Debbie Reynolds and Carrie Fisher lived much of their relationship the way they lived their lives: On stage. They discussed it on Oprah, Reynolds introduced herself as “Princess Leia’s mother” in her touring performances, and Fisher, of course, explored it repeatedly in autobiographical works like “Postcards From the Edge” and “Wishful Drinking.”
Their ties were sometimes fraught, often complex, and finally deeply intimate. Reynolds passed away just a day after her beloved daughter, who died after suffering cardiac arrest while hospitalized at the UCLA Medical Center. Her son and Carrie’s brother, Todd Fisher, reportedly said her last words were, “I want to be with Carrie.”
That intense bond is front and center in Alexis Bloom and Fisher Stevens’ documentary portrait, “Bright Lights: Starring Carrie Fisher and Debbie Reynolds,” which is executive produced by HBO Documentary Films’ Sheila Nevins and RatPac’s Brett Ratner, and played at Cannes and at the New York Film Festival.
Now the question is when HBO will air the film, which is slated to screen once more at the Palm Springs International Film Festival next week before it makes its cable debut in 2017.
Update: HBO has announced that the film will now premiere on January 7, 2017. “We feel the cry for a true depiction of a relationship that goes beyond simple togetherness,” Nevins wrote me in an email.
I had contacted Nevins earlier to get her thoughts on Fisher, as well as the documentary’s air date. Here’s her response, unedited:
She was a friend and I lost her.
I loved her.
She paid the price for every witticism
She suffered Hollywood!s bright lights
Yet never saw herself as a star.
She loved comicon.
She loved the people who saw her as
And she loved the cash!
A good soul.
To be missed to be treasured.
Not a false bone, not a pretentious moment.
Carrie Always real.
We will run the show sooner rather than later.
Fans have long been fascinated by the actresses’ rich, messy lives, full of vital and often broken relationships. However, interest in the two women and their work has skyrocketed.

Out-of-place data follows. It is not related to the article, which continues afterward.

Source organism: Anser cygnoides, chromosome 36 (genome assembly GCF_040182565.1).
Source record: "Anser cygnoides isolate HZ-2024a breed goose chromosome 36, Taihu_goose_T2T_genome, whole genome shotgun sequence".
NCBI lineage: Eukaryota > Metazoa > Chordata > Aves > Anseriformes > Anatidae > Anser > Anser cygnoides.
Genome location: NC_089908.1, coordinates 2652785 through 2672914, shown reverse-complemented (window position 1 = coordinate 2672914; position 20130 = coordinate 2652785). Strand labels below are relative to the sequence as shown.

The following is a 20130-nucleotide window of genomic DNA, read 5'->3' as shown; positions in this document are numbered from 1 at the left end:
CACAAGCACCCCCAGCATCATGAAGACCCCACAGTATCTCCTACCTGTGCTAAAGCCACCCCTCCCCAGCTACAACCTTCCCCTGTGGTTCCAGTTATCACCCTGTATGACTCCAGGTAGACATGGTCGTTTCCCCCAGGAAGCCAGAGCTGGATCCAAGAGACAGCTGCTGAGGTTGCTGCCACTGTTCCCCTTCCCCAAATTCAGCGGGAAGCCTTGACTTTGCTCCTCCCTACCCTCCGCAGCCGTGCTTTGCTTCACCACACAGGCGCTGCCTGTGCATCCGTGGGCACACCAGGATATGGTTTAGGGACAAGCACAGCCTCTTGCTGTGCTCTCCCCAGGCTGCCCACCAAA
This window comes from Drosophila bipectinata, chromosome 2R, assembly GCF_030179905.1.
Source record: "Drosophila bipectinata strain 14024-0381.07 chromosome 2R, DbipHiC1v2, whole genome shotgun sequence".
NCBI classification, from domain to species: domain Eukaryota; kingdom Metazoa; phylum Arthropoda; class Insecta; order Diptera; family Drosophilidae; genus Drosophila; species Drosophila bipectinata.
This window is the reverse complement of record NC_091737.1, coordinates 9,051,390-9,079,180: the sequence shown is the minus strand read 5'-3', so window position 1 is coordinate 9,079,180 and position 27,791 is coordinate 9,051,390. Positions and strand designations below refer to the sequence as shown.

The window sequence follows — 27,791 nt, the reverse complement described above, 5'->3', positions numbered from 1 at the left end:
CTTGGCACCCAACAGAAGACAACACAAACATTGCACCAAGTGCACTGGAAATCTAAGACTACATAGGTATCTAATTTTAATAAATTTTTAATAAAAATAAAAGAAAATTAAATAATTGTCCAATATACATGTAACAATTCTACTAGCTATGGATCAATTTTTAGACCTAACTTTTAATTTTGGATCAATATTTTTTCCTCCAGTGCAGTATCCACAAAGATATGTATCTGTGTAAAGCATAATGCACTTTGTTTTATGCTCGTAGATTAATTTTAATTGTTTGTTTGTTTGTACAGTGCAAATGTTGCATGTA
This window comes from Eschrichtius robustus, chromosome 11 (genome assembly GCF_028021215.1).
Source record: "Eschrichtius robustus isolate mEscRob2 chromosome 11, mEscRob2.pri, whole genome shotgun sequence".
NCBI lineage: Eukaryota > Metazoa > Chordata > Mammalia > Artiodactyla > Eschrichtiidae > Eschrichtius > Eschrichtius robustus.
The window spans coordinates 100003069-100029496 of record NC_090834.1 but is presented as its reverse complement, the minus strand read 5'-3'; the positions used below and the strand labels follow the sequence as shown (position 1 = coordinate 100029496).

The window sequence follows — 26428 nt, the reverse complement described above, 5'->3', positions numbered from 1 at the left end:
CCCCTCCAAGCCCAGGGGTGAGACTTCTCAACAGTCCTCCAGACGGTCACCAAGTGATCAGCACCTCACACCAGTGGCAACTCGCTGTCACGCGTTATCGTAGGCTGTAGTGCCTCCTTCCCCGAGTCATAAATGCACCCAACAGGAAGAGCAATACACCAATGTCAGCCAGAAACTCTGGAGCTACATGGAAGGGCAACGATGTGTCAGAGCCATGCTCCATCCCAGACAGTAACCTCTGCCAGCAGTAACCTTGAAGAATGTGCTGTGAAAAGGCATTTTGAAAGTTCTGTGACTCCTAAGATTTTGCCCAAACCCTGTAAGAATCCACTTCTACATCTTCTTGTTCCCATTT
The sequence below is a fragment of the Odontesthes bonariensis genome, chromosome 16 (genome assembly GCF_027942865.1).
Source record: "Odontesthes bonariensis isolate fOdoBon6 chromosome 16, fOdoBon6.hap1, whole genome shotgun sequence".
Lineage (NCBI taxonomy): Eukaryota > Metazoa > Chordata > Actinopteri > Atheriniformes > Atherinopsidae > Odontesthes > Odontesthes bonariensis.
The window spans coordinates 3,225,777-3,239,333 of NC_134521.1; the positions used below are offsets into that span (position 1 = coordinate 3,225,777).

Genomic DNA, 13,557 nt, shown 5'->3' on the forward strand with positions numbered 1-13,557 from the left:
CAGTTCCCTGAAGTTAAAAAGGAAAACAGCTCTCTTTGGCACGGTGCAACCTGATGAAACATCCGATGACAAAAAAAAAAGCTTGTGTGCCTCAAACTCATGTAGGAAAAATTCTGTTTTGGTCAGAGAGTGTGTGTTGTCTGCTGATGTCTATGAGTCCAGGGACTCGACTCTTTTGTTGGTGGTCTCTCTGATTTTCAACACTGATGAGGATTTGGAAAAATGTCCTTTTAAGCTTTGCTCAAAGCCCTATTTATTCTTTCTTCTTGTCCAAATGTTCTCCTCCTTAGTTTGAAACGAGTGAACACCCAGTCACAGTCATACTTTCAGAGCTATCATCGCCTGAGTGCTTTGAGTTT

Fisher’s latest memoir, “The Princess Diarist,” is currently number 1 on the Amazon sales charts; her prior memoir “Wishful Drinking,” which she adapted from her one-woman Broadway show, was number 7. Stanley Donen’s “Singin’ In The Rain,” which feature a 19-year-old Reynolds in her first starring role, is currently the best-selling Amazon DVD. (It’s also available on iTunes.)
Their full lives were prime fodder for ‘Bright Lights.’ Here’s an excerpt from IndieWire’s David Ehrlich’s review:
“The film is strikingly open from the start, as an opening flurry of home video footage from Fisher’s childhood hints at the degree of access that has been granted to co-directors Fisher Stevens and Alexis Bloom. There’s candid, and then there’s Fisher sitting on a bed with old friend Griffin Dunne as they talk about how he once took her virginity (‘I took the pressure off your hymen,’ are Dunne’s actual words). Fisher commands the doc like the coolest of confessors, narrating with the confidence of someone who’s starred in a one-woman show about her own life and had Meryl Streep play her in a movie. If it often feels like Fisher and Reynolds are performing for the cameras … well, when are they not?”
In the meantime, HBO will air Fisher’s “Wishful Drinking” on New Year’s Day. Logo is overhauling its Friday and Saturday schedules in order to mount tributes to Reynolds. TCM Big Screen Classics had already booked “Singin’ in the Rain” to showing on more than 600 theaters nationwide on January 15 and 18.
And we have these thoughts from “Bright Lights” directors Bloom and Stevens, who emailed me shortly after Fisher and Reynolds’ deaths:
Individually, Carrie Fisher and Debbie Reynolds were remarkable women. Debbie was a consummate professional: she made performing seem effortless, but underneath her elegance was a staggering work ethic that honored her craft, and her beloved audience. Carrie was seemingly the opposite – candid and loose, her wit pushed boundaries in mischievous ways. But both were supremely kind human beings, and unusually perceptive. And when either one entered a room, the energy changed. Quite simply, we were iron filings to their magnets. And never more so than when they were together. These women were more than mother and daughter, they were an expression of exquisite humanity in all its travail and triumph. They lived their days boldly. They sang every song worth singing (often together.) Carrie and Debbie loved each other profoundly. We are devastated they’re gone. And so very fortunate to have known them at all.